. The probability that ! 2 A is IP (A). we deﬁne and discuss the notion of independence in a general probability space ( F IP ). we assume that 0 < p < 1. IR Z f dIP . By integrable. we obtain the desired result: Z IR f dIP = = = Z ZIR ZIR R f + dIP . but you are told that ! 2 B . 0 f ' d 0: Subtracting these two equations. This discussion is symmetric with respect to A and B .15 We say that two sets A 2 F and B IP (A \ B) = IP (A)IP (B): 2 F are independent if Suppose a random experiment is conducted. and ! is the outcome. IR f 'd . For example. (A \ IP (AjB) = IP IP (B)B) : Whether two sets are independent depends on the probability measure IP . suppose we toss a coin twice. 1. Z ZIR IR f +' d .1) . i. the probability that ! 2 A is The sets A and B are independent if and only if this conditional probability is the uncondidtional probability IP (A). Suppose you are not told !. f +' d f' d 0 : Z 0. with probability p for H and probability q = 1 . Conditional on this information. which can take both positive and negative values. if A and B are independent and you know that ! 2 A.5. p for T on each toss. Then IP fHH g = p2 IP fHT g = IP fTH g = pq IP fTT g = q2: (5. 0 1.e. Z ZIR IR f + dIP = f dIP = . the conditional probability you assign to B is still the unconditional probability IP (B ).1 Independence of sets Deﬁnition 1. To avoid trivialities. we mean that Z IR ¿From Step 3. we consider an integrable function f . although most of the examples we give will be for coin toss space. we have f + dIP <1 Z IR f dIP < 1: . In the last step. knowing that ! 2 B does not change the probability you assign to A.5 Independence In this section.40 Step 4.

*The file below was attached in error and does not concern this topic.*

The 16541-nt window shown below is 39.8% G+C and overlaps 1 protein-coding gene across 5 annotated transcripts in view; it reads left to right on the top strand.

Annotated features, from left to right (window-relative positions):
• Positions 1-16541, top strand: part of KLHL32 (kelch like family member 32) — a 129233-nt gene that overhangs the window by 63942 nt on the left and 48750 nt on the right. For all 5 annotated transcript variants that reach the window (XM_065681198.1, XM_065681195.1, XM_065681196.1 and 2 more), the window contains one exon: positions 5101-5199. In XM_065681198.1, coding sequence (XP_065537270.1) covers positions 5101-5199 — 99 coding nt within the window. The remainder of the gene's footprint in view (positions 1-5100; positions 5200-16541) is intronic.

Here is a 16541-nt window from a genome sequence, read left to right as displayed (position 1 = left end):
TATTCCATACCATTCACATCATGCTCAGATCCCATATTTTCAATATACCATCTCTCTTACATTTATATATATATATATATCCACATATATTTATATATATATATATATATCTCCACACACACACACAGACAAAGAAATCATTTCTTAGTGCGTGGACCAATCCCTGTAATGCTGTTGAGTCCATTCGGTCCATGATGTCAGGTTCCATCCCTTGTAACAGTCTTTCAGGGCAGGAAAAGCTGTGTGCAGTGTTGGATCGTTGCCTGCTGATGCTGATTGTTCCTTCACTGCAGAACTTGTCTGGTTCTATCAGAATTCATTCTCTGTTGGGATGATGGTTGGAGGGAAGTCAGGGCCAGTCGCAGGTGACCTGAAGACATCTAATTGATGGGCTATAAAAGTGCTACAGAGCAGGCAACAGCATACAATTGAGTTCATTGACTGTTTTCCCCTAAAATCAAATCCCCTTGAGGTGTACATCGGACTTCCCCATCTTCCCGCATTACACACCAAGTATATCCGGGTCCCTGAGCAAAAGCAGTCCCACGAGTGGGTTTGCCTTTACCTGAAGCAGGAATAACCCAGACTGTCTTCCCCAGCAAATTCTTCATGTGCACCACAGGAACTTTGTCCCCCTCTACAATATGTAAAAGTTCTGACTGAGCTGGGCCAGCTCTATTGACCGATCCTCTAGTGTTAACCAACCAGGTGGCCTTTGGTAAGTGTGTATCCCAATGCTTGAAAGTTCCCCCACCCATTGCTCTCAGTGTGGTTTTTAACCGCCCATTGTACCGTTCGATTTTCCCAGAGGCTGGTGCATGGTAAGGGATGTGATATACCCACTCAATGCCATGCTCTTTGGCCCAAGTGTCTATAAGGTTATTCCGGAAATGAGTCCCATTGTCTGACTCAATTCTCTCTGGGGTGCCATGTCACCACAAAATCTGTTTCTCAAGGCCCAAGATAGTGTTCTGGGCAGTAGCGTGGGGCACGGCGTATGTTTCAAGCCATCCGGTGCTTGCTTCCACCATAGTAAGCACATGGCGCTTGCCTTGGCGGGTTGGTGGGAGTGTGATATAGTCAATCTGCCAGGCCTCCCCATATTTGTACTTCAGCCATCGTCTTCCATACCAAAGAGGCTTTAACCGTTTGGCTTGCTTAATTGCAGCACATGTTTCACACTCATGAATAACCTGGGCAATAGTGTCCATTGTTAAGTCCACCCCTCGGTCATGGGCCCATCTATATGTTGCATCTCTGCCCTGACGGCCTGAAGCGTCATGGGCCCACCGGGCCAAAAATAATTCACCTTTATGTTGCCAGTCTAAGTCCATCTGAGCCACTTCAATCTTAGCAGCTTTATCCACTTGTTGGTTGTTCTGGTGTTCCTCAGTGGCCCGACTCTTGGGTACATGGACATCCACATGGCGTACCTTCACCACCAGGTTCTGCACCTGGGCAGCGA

We say that G and H are independent if every set in G is independent of every set in H. However.e. 2 Suppose however that p = 0:01. if you are told that the ﬁrst toss resulted in H . i. If you are told that the coin 2 2 tosses resulted in a head on the ﬁrst toss.1). . if we choose the set fHH the set fHH TH g from H. the probability of one H and one T is the probability of a T on the second toss. In fact. In words. in fact. is still 1 . the probability of one head and one tail. IP (B ) = 0:0198. conditioned on getting a H on the ﬁrst toss. 1. These sets are independent if and only if 2p 2 q = pq . then IP (B ). For example.16 Let G and H be sub. A is the set “H on the ﬁrst toss” and B is the = fHT g. which is the case if and only if p = 1 2. Let determined by the ﬁrst toss: G contains the sets G = F1 be the -algebra fHH HT g fTH TT g: Let H be the -albegra determined by the second toss: H contains the sets fHH TH g fHT TT g: These two -algebras are independent. then we have HT g from G and IP fHH HT gIP fHH TH g = (p2 + pq )(p2 + pq ) = p2 IP fHH HT g\ fHH TH g = IP fHH g = p2: No matter which set we choose in G and which set we choose in H. We compute IP (A) = p2 + pq = p IP (B ) = 2pq IP (A)IP (B ) = 2p2q IP (A \ B) = pq: If p = 1 . we will ﬁnd that the product of the probabilties is the probability of the intersection. Introduction to Probability Theory Let A = fHH HT g and B = fHT set “one H and one T . is 1 . the probability of B .” Then A \ B 41 TH g. it becomes very likely that the two tosses result in one head and one tail.5. IP (A \ B) = IP (A)IP (B) for every A 2 H B 2 G : Example 1.2 Independence of -algebras Deﬁnition 1.CHAPTER 1. and let IP be given by (5. and the probability of one head and one tail is quite small. which is 0:99.-algebras of F . By far the most likely outcome of the two coin tosses is TT .14 Toss a coin twice. which is now the probability of a T on the second toss.